Windsor Festival – RPO/Slatkin

Candide – Overture
Appalachian Spring [Suite]
Symphony No.1

Royal Philharmonic Orchestra
Leonard Slatkin

Reviewed by: Andrew Maisel

Reviewed: 23 September, 2008
Venue: St George’s Chapel, Windsor

St George's ChapelThe Windsor Festival has been running for almost thirty years and continues to go from strength to strength, but maybe someone should have mentioned that St George’s Chapel is not the best venue for a concert of large-orchestra works. The Festival uses a variety of venues; two nights before this concert the Philharmonia Orchestra had played in the School Hall at Eton which, sonically speaking, would have been a wiser choice for the present occasion, since the sheer volume of sound reached quite painful levels at times, completely disrupting orchestral balance and killing any detail. A shame, as lurking somewhere in the din lay some very respectable performances.

With this in mind, the evening’s curtain-raiser, the overture to Leonard Bernstein’s “Candide”, received as good a performance as one could hope for. Fast and fresh but sonically a complete mess, it was hard to enjoy – the orchestra simply lost the battle against the acoustic.

After this cacophony, the reflective Appalachian Spring was a great relief. There was a freshness and sense of expectation to the opening section as the bride-to-be and her farmer-husband explore their feelings. The jagged dance-like rhythms of the were exactly as they should be; pity, then, that a lack of rhythmic precision robbed the ‘Dance of the Revivalist and his Flock’ of the necessary swagger to truly bring it off. The Shaker theme and its variations brought out some felicitous wind playing but the strings picking up the theme lacked body. The hushed moderato brought out the best in Leonard Slatkin, with some beautiful phrasing and sensitive playing by the RPO.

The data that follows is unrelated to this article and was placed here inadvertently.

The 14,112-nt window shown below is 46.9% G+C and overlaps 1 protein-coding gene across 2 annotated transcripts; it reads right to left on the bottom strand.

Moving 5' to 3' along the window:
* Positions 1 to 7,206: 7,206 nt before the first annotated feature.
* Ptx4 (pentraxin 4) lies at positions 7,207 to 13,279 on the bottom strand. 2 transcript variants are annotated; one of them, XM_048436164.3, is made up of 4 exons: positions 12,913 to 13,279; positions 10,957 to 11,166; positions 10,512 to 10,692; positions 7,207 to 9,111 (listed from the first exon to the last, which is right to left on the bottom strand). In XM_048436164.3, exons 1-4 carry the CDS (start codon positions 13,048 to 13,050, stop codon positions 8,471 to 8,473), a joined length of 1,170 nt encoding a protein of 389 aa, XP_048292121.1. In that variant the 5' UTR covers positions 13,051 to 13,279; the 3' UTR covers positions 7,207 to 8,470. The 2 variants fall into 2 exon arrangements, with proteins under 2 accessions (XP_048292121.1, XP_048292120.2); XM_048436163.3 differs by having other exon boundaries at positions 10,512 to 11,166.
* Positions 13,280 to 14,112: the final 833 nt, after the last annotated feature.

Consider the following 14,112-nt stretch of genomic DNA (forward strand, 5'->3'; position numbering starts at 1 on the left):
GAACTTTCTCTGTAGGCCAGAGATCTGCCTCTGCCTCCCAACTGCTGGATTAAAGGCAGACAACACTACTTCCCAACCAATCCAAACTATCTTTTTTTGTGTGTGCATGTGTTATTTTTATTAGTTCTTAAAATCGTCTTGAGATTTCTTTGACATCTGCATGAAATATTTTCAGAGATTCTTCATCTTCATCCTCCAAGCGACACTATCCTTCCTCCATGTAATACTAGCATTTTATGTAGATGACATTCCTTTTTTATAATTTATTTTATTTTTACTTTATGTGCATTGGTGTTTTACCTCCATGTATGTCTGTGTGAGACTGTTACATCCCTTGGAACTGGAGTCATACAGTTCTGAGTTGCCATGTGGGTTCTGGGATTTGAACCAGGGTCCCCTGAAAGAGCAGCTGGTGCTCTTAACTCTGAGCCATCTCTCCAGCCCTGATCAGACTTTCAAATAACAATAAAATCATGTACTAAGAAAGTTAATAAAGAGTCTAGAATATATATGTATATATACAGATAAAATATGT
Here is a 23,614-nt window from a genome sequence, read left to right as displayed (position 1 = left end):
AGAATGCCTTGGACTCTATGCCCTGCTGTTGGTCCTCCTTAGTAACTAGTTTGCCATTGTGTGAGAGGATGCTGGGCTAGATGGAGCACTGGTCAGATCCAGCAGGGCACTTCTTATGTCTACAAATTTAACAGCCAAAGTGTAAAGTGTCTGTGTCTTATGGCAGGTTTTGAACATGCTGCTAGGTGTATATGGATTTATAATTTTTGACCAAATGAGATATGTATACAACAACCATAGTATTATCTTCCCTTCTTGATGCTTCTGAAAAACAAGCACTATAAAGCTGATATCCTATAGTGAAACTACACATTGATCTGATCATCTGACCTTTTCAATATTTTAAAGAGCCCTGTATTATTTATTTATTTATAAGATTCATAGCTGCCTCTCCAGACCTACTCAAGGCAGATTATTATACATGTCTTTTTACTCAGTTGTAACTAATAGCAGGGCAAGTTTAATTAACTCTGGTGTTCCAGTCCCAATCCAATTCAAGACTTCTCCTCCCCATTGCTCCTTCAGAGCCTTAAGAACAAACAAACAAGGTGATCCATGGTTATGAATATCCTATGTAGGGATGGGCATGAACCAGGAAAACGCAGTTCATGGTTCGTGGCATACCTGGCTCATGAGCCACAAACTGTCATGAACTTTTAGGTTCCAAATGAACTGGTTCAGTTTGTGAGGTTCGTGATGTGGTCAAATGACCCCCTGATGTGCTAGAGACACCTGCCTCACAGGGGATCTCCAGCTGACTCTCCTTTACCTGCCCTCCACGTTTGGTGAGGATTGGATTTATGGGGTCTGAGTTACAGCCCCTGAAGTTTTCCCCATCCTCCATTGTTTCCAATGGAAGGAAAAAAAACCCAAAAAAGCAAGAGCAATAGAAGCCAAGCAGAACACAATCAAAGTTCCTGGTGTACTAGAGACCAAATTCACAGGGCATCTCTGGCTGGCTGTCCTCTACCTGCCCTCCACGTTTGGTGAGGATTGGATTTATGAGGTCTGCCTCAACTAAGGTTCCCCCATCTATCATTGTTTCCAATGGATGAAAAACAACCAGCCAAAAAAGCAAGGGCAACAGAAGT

Leonard Slatkin Slatkin’s conducting of Mahler’s First Symphony avoided many of the pitfalls which have plagued some interpreters of this work. Unfortunately sloppy orchestral discipline marred several passages, the brass sounding particularly off-colour in the finale.

In the opening movement the atmospheric introduction was well captured, the distant fanfares performed from the rear of the Chapel. The wind section was slightly too forward but the Wayfarer’s theme was nicely shaped and refreshingly natural. The recurring problem with the reverberant hall reared its head in the louder passages, with brass at times overwhelming; detail in the strings was obscured and the musical line difficult to follow. Worse was to follow in the second movement. Here, the strongly accented Ländler was driven far too hard, lacking joy and sparkle. The grim sound emanating from the cellos owed more to a horror movie soundtrack than a movement which celebrates a rustic dance.

The third movement was better, the funeral march appropriately funereal and the pathos and village-band jollity given sufficient irony. Only a lack of tenderness in the strings during the meditative passage from the Wayfarer songs let the side down. The finale was suitably thunderous. After a volcanic opening Slatkin admirably maintained tension throughout, only slightly losing his way in the passages of yearning where, again, the relative thinness of the RPO strings was found wanting. This finale was free from bombast, though, the shifts of tempo from the stormy to the calmer passages well-handled and the build-up to the final coda exciting without being contrived.

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